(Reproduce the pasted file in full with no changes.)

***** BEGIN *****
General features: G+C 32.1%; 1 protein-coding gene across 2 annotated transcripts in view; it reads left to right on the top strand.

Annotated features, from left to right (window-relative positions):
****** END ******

General features: G+C 32.1%; 1 protein-coding gene across 2 annotated transcripts in view; it reads left to right on the top strand.

Annotated features, from left to right (window-relative positions):